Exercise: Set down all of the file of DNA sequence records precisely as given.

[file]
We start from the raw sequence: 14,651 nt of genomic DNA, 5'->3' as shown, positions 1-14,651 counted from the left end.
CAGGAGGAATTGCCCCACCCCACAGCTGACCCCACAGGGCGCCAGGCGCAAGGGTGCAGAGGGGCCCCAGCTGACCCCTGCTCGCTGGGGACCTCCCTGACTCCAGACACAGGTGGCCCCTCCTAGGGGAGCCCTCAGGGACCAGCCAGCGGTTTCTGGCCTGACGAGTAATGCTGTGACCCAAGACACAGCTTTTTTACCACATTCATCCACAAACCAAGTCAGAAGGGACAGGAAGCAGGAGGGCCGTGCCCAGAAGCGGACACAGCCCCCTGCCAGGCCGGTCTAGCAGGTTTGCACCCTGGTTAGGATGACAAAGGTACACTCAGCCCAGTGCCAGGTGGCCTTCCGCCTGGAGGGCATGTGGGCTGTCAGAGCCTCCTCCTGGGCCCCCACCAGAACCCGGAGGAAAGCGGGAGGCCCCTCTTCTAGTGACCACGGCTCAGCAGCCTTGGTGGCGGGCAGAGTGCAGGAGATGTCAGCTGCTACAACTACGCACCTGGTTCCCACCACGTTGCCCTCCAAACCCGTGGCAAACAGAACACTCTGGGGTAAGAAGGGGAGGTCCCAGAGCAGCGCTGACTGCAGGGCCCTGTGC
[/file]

We start from the raw sequence: 14,651 nt of genomic DNA, 5'->3' as shown, positions 1-14,651 counted from the left end.
CAGGAGGAATTGCCCCACCCCACAGCTGACCCCACAGGGCGCCAGGCGCAAGGGTGCAGAGGGGCCCCAGCTGACCCCTGCTCGCTGGGGACCTCCCTGACTCCAGACACAGGTGGCCCCTCCTAGGGGAGCCCTCAGGGACCAGCCAGCGGTTTCTGGCCTGACGAGTAATGCTGTGACCCAAGACACAGCTTTTTTACCACATTCATCCACAAACCAAGTCAGAAGGGACAGGAAGCAGGAGGGCCGTGCCCAGAAGCGGACACAGCCCCCTGCCAGGCCGGTCTAGCAGGTTTGCACCCTGGTTAGGATGACAAAGGTACACTCAGCCCAGTGCCAGGTGGCCTTCCGCCTGGAGGGCATGTGGGCTGTCAGAGCCTCCTCCTGGGCCCCCACCAGAACCCGGAGGAAAGCGGGAGGCCCCTCTTCTAGTGACCACGGCTCAGCAGCCTTGGTGGCGGGCAGAGTGCAGGAGATGTCAGCTGCTACAACTACGCACCTGGTTCCCACCACGTTGCCCTCCAAACCCGTGGCAAACAGAACACTCTGGGGTAAGAAGGGGAGGTCCCAGAGCAGCGCTGACTGCAGGGCCCTGTGC